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Congratulations are in order for Postdoctoral Fellow Dr Annie Park who has been awarded a prestigious Wellcome Early-Career Award.

PhD Annie Park - Postdoctoral Research ScientistDr Annie Park has been awarded a Wellcome Early-Career Award, a Wellcome Trust scheme for early-career researchers who are ready to develop their research identity and deliver shifts in understanding that could improve human life, health and wellbeing.  

Dr Park will pursue a 5-year research project entitled “Experience-dependent plasticity of dopaminergic neurons facilitates reward-specific signalling" in the Waddell Group based at the Centre for Neural Circuits and Behaviour. She is working in collaboration with Professor Stephen Goodwin, also at the CNCB, Dr Christoph Treiber, who is soon to start a group in the University of Oxford's Department of Biology, and Dr Lisa Fenk from the Max Planck Institute for Biological Intelligence.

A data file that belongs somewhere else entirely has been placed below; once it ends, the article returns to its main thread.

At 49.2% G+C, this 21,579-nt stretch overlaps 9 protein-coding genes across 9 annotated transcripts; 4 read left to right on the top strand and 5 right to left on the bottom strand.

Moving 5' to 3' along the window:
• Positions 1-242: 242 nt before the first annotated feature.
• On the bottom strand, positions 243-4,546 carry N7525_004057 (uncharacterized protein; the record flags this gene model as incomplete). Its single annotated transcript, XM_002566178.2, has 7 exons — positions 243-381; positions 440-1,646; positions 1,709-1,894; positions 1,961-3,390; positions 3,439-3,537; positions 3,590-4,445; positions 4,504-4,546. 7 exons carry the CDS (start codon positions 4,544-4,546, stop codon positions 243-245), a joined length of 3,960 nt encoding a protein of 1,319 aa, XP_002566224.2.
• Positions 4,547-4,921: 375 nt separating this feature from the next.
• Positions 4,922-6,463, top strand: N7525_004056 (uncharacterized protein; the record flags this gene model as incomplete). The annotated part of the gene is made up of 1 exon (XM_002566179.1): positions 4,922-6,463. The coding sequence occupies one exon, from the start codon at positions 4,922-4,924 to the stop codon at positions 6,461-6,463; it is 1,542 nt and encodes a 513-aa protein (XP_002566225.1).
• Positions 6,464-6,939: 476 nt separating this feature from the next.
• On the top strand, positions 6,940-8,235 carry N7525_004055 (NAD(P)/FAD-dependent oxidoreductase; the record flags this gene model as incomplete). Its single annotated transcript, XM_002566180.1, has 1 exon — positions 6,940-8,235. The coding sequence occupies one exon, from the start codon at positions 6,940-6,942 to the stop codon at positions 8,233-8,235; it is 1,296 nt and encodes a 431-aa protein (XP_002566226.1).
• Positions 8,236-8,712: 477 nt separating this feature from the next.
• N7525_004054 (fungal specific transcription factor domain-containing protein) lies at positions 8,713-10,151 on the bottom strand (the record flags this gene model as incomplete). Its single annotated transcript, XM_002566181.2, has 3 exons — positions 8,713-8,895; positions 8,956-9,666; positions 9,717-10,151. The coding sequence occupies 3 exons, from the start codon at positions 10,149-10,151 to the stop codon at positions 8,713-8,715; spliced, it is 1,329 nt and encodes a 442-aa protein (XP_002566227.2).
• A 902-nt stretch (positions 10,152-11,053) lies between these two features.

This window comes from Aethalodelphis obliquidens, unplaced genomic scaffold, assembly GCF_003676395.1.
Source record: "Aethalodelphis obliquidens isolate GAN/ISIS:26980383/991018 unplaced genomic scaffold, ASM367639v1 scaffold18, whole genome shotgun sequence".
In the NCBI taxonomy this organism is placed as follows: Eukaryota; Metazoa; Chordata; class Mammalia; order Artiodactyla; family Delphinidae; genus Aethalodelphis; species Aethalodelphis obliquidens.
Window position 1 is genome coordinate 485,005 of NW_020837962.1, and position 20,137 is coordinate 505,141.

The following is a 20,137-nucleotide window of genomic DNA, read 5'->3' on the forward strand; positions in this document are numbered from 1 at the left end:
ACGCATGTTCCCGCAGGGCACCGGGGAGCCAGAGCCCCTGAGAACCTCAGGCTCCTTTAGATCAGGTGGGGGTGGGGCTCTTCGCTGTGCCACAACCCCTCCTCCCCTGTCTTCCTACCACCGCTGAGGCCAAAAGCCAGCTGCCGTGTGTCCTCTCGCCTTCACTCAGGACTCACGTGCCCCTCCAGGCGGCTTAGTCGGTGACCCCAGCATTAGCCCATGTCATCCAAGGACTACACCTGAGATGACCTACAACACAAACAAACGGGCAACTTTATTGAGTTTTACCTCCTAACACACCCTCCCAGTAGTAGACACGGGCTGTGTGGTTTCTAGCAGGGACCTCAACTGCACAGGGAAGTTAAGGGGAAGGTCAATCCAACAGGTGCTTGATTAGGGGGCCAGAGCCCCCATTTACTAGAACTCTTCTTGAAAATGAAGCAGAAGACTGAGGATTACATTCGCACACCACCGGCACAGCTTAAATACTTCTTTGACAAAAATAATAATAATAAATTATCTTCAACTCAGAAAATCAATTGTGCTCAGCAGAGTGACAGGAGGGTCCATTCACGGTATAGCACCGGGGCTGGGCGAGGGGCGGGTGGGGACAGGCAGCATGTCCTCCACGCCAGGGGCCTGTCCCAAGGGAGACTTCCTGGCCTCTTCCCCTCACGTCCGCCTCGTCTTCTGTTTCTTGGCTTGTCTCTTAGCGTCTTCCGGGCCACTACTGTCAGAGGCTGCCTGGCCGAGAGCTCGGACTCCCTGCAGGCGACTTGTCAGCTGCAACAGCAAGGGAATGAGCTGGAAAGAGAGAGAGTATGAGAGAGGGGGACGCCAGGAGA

Dr Park investigates the key role that dopamine-releasing neurons play in encoding reward in the brain from mammals to insects. She says: "Not all dopamine neurons respond the same way to the experience of reward, and some do not respond at all. It is becoming increasingly apparent that specific classes of dopamine neurons are likely to be tuned to different types of reward, for example sugar vs. sex.

"Recent progress in nucleotide sequencing and whole-brain electron microscopy have provided a means to generate gene expression profiles for every neuron, and to understand how they are connected together in neural wiring diagrams (or connectomes).

"Applying these technologies to the dopaminergic system has revealed remarkable cellular heterogeneity on a molecular and neural circuit level. However, it remains unknown how these wiring and molecular differences correspond to the physiology of different types of dopamine neurons, and how dopamine neuron diversity contributes to reward-specific responses.

"Discoveries made from my work will provide a generalisable mechanistic understanding of how the brain encodes reward. This will eventually allow us to better understand disease states in which reward seeking is dysregulated, such as addiction or depression."